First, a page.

Five years ago, a coalition government headed up by the Conservative Party and Liberal Democrats committed an annual budget of £650m into the UK Cyber Security industry, in order to make “the UK one of the most secure places in the world to do business in Cyberspace

[1]”. Over the past five years, there has been an increased investment to £860m, and the accelerated shift towards a more digitalised world and the UK’s national Cyber capabilities have improved tremendously.

Earlier this month, the Conservative Party won a surprise majority in the House of Commons, on the manifesto promise of a ‘brighter, more secure future[2]’. Set out in their five year plan, is a vision for the future; this vision highlights that Cyber has become so inter-woven into our everyday lives, that it is now inseparable from the traditional manifesto issues upon which the election was fought – the economy, the European Union (EU), crime and justice, and defence.

‘It’s the economy, stupid’

Part of the Government’s six-point plan to boost the economy by encouraging business innovation, transport and tourism in the South West includes a plan to “ensure the world-class defence assets and Cyber security industries of the South West provide the maximum benefit to the local economy[3]“. This will ensure the South West is seen as a ‘centre of excellence’ of operations for the Army, Navy, Royal Marines and cyber security. GCHQ is expected to continue to play a major role, by supporting Cyber security in the region and recruiting over new 400 Cyber specialists.

The European Union

One of the real battlegrounds of the election, and a contentious sticking-point for many over the years, has focused upon Britain’s membership of the EU. By the end of 2017, the electorate will have the chance to participate in an ‘in-out’ referendum with a simple choice: to stay or leave the EU. Amongst other incredibly complex issues, this could have a real and significant implication on how nations exchange information. One school of thought believes that opting out of the EU could be detrimental in terms of how the UK shares information in terms of security intelligence. This has the potential to heavily impact many sectors, including law enforcement agencies such as Europol and acts to curtail the benefits of sharing information within an international community. Moreover, the loss of the free economic trade area will mean reduced benefits for organisations to conduct their business internationally, despite the use of the internet. In addition, another discourse offers the idea that a lack of investment by the UK in the North Atlantic Treaty Organisation (NATO) will adversely affect the UK’s ‘special relationship’ with the US, but ultimately this will mean losing privileged access to information from both Europe and the US, perhaps causing some UK-EU tensions.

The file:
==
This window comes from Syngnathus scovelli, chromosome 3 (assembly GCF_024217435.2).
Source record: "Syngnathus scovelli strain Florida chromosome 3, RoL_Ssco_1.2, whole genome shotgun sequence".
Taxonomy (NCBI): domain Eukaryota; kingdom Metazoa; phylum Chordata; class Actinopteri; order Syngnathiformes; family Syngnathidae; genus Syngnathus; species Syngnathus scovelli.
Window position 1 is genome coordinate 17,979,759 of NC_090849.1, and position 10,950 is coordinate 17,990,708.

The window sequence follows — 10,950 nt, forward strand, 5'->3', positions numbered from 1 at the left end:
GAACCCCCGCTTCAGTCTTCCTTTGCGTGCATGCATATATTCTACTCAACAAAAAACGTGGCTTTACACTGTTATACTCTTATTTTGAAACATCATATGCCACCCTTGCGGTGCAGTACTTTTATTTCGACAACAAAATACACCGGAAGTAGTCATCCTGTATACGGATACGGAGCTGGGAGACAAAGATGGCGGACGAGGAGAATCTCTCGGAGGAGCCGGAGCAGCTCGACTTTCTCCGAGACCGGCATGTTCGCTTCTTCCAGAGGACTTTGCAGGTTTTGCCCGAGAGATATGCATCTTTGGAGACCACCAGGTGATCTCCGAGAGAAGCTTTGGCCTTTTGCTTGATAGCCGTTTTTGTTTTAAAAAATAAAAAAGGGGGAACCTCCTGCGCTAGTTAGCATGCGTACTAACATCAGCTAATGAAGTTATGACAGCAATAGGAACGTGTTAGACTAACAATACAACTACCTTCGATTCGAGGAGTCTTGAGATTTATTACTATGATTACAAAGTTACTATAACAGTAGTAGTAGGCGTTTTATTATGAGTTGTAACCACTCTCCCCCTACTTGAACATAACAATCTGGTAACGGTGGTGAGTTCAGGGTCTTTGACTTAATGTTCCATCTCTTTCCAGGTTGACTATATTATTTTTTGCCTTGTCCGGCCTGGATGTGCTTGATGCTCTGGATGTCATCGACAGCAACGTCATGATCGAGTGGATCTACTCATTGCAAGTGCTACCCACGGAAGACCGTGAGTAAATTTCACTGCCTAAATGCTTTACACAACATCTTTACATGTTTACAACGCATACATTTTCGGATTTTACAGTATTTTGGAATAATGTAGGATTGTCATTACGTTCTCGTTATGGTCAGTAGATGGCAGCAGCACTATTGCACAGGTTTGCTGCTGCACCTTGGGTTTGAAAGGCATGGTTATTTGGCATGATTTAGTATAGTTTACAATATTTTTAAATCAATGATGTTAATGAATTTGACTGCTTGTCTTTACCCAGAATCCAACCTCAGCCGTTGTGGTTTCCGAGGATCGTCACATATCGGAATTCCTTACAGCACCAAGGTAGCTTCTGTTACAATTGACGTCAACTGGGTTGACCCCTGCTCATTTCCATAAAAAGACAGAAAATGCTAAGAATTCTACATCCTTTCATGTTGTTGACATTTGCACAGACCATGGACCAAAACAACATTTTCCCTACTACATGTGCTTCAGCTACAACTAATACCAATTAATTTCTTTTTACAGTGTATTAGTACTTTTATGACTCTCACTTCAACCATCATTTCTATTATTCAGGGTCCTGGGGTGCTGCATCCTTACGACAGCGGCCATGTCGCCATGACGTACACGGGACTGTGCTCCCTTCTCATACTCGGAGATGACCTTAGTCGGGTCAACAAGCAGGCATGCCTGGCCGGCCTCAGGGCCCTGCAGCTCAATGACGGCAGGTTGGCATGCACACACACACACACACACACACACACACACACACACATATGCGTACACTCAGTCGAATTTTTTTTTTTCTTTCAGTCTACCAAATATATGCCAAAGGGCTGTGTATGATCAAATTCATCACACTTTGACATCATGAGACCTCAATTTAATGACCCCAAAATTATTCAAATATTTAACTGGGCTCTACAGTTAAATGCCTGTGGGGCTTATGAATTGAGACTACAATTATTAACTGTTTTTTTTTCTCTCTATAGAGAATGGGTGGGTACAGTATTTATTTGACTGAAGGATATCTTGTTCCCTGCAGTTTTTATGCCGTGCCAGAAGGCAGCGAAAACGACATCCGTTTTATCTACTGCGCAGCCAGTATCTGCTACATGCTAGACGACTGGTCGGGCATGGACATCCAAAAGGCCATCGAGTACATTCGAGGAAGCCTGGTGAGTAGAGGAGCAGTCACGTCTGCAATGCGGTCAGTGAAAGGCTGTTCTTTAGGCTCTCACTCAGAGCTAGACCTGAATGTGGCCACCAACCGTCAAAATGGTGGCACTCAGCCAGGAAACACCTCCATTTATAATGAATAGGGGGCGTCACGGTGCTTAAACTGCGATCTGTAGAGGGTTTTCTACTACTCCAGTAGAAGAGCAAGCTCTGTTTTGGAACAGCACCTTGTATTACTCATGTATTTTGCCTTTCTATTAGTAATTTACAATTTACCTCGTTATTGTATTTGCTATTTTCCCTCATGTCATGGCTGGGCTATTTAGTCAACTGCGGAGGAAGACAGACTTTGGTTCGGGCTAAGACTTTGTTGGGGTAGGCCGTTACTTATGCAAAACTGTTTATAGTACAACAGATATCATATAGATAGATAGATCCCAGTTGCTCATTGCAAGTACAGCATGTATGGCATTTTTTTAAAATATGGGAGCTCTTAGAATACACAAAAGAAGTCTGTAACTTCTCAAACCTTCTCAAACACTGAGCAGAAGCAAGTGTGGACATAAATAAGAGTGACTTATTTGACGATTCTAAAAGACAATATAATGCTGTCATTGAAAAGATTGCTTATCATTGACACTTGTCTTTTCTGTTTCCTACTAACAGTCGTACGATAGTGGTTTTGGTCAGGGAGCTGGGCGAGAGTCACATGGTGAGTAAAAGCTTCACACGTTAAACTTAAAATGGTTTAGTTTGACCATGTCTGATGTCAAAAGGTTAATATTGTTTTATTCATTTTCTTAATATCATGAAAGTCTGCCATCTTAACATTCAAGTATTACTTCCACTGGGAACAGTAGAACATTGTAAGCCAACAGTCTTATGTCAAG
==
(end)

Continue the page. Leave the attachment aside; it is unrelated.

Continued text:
Crime and Justice

UK Cyber-crime costs businesses £27bn. a year[4]. Upskilling law enforcement to fully understand the impact of Cyber-crime and have the capabilities to investigate cases adequately is a challenge which must be addressed. One of the initiatives raised in  the Conservative’s manifesto is the plan to improve response to cyber-crime with reforms to police training and an expansion in the number of volunteer ‘Cyber Specials’. Cyber Specials, dubbed ‘iPlods’ by the media, are volunteers outside of law enforcement with the specialist computer skills to tackle cyber-crime. Cyber Specials are trained in intelligence and forensic work, and are used in search and arrest teams. Upskilling police and volunteers could have an extremely positive impact on the law-enforcement landscape, by bringing crime-fighting tactics to combat the technological capabilities of Cyber criminals.


The vision to build a “modern, flexible Armed forces[5]” will continue, with the Conservative Party committing to invest in Cyber defence capabilities. One example, is the Joint Cyber Reserve which aims to build up security and forensics skills and is expected to be fully operational by 2017.

Another part of defence includes the controversial area of Government surveillance.  This is hoped to”strengthen our ability to disrupt terrorist plots, criminal networks and organised child grooming gangs[6]“. Other initiatives such as new ‘Extremism Disruption Orders’ will give Government the power to curtail the use of those online who are seeking to radicalise young British people via the internet, or over social media.

Since the announcement of the 2011 UK Cyber Security Strategy, the Government has done much work in order to build the skills, knowledge and capabilities needed to build mature and resilient organisations. By 2020, these critical skills will also be embedded within public sector industries such as law-enforcement and the armed forces. All of this, contributes to the vision of making the UK one of the most secure places in the world to do business.

[1] UK Cyber Security Strategy, 2011

[2] The Conservative Party Manifesto, 2015


[4] ‘The cost of Cyber-crime’, The Cabinet Office, 2011

[5] The Conservative Party Manifesto, 2015

[6] The Conservative Party Manifesto, 2015